Germans Siberia

Exiled to Siberia




way expel (2) see/saw/seen
threat remote get/got/got-gotten
ready case (3) descendant
depart get ready give/gave/given (2)
whole law (2) take/took/taken
place throw out throw/threw/thrown
log (3) for what spend/spent/spent (2)
settle resettle young/younger/youngest
die off what for go/went/gone
rest (2) right (5) say/said/said
ethnic region (2) take their case to court
deport court (3) effectively
wait decade win/won/won
able request social housing
list separate easy/easier/easiest






No Way Back for Russia’s Ethnic Germans

During World War Two, ethnic Germans in the U.S.S.R. were seen as a threat.

So they were deported to remote parts of Russia.

Some of their descendants are still there.


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This village, in the Kirov Region, is 1,780 kilometers northeast of Moscow.

Alisa Meissner, Ethnic German in Siberia: “They gave my mom and her family three days to get ready. In three days, they got their things together and departed.”

Reporter: “Did they know where they were going?”

Alisa Meissner, Ethnic German in Siberia: “No, they didn’t. They took what they could and threw out the rest.”

Seventy-year-old Alisa Meissner has spent her whole life here.

Alisa Meissner, Ethnic German in Siberia: “In 1943, they deported my mother and her sister to the Kirov Region to work in the logging industry. My mom’s younger sister died in 1944.

These are my parents.”

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Most of Russia’s ethnic Germans have resettled in Germany.

Reporter: “Don’t you want to go to Germany?”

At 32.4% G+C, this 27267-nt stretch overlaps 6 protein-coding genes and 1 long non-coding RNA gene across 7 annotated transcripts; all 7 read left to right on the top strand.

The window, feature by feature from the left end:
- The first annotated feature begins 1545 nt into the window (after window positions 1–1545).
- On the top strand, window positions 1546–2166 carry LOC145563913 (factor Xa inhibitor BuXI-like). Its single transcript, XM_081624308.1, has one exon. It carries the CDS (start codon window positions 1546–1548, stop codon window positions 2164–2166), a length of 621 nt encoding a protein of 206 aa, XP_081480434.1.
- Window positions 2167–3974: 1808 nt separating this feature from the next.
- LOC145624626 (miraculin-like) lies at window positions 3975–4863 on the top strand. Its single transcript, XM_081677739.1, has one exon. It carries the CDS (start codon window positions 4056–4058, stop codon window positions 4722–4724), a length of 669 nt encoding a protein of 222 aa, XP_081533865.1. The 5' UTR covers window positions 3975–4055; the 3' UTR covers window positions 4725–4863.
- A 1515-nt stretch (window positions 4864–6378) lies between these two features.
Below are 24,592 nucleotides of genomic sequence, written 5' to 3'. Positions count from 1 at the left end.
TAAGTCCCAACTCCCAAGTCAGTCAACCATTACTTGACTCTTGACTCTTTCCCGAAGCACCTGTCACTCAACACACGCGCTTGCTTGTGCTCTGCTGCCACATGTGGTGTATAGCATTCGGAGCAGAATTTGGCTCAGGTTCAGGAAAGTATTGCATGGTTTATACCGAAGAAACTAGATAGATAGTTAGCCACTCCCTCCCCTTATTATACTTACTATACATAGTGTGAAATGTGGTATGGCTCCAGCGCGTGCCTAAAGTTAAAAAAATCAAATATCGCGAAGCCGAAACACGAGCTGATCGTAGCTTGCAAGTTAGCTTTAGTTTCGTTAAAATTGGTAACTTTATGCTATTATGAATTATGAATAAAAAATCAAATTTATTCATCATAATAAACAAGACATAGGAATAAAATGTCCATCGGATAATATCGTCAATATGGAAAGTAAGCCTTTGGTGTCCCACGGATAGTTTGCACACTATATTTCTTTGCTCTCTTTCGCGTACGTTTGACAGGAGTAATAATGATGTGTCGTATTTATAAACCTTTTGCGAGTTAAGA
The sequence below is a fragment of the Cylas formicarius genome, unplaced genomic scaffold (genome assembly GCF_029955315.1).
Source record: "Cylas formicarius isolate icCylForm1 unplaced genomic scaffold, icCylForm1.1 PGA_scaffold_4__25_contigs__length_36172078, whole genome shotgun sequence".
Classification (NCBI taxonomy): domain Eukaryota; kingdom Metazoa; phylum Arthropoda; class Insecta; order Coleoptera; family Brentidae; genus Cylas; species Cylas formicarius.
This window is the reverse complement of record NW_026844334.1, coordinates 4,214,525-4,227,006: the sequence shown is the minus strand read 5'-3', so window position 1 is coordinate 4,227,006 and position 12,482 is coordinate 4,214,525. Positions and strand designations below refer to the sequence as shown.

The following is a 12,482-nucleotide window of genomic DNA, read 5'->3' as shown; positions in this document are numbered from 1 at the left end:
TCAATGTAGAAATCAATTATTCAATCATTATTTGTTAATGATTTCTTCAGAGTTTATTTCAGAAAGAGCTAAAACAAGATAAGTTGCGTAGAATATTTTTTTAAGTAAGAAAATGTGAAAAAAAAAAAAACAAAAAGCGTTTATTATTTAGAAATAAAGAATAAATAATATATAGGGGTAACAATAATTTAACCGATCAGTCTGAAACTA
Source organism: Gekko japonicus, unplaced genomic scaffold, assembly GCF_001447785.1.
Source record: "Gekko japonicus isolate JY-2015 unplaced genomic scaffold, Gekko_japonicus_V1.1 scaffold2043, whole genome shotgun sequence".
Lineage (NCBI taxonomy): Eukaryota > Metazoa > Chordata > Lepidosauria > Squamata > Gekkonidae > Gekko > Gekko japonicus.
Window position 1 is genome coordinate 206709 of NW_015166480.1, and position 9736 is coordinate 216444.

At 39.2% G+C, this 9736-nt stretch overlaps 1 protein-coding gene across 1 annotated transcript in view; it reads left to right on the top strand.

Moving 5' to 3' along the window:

Alisa Meissner, Ethnic German in Siberia: “What for? No, I want to go to Moscow.”

The law says people like Meissner have the right to return to the places their families were expelled from.

So Meissner and two other descendants took their cases to court.

Alisa Meissner, Ethnic German in Siberia: “The judge asked me, ‘Why do you want to go to Moscow? Can’t you go to the city of Kirov?’ Why should I request an apartment in Kirov? My mom was deported from Moscow.”

She won her case.

But there’s a decades long wait for social housing in Moscow. So she’s effectively still unable to move there.

Alisa Meissner, Ethnic German in Siberia: “It’s easier to return to Leningrad, because they have a (separate) waiting list for people who have been rehabilitated. There’s no such waiting list in Moscow.

I think they’re just waiting for us all to die off.”

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Russians, Ukrainians, Belarusiana. In the Second World War, the Soviet Union fought against Britain and the United States. True or false?

Austrians, Germans, Swiss Germans. During the war, did German Russians emigrate to Canada?

Amish, Mennonites, Old Believers. After the fall of the Soviet Union, all ethnic Germans remain in Siberia. Is this right or wrong?

Estonians, Latvians, Lithuanians. Could they take all their belongings with them? Did they have ample time to depart?

Czechs, Hungarians, Poles, Slovaks. Was life easier for the ethnic Germans in Siberia? What did Alisa Meisser’s family do there?

Romanians, Moldovans. Has Alisa Meisser moved to Germany? Does she dream of resettling in Berlin?

Bulgarians, Serbians, Macedonians. What did she do? Is she optimistic or pessimistic?
Armenians, Georgians, Azerbaijanis. There are different ethnic groups in my country. There are minority groups in my country. Yes or no?

Chuvashes, Bashkirs, Komis. Have there been migrations and resettlements?

Kazakhs, Kyrgyz, Uzbeks. Is everyone pleased with the current situation?

French, Italians. What do some or many people want?

Portuguese, Spanish, Greeks. What might happen in the future?

English, Irish, Scottish. What could or should people and governments do?

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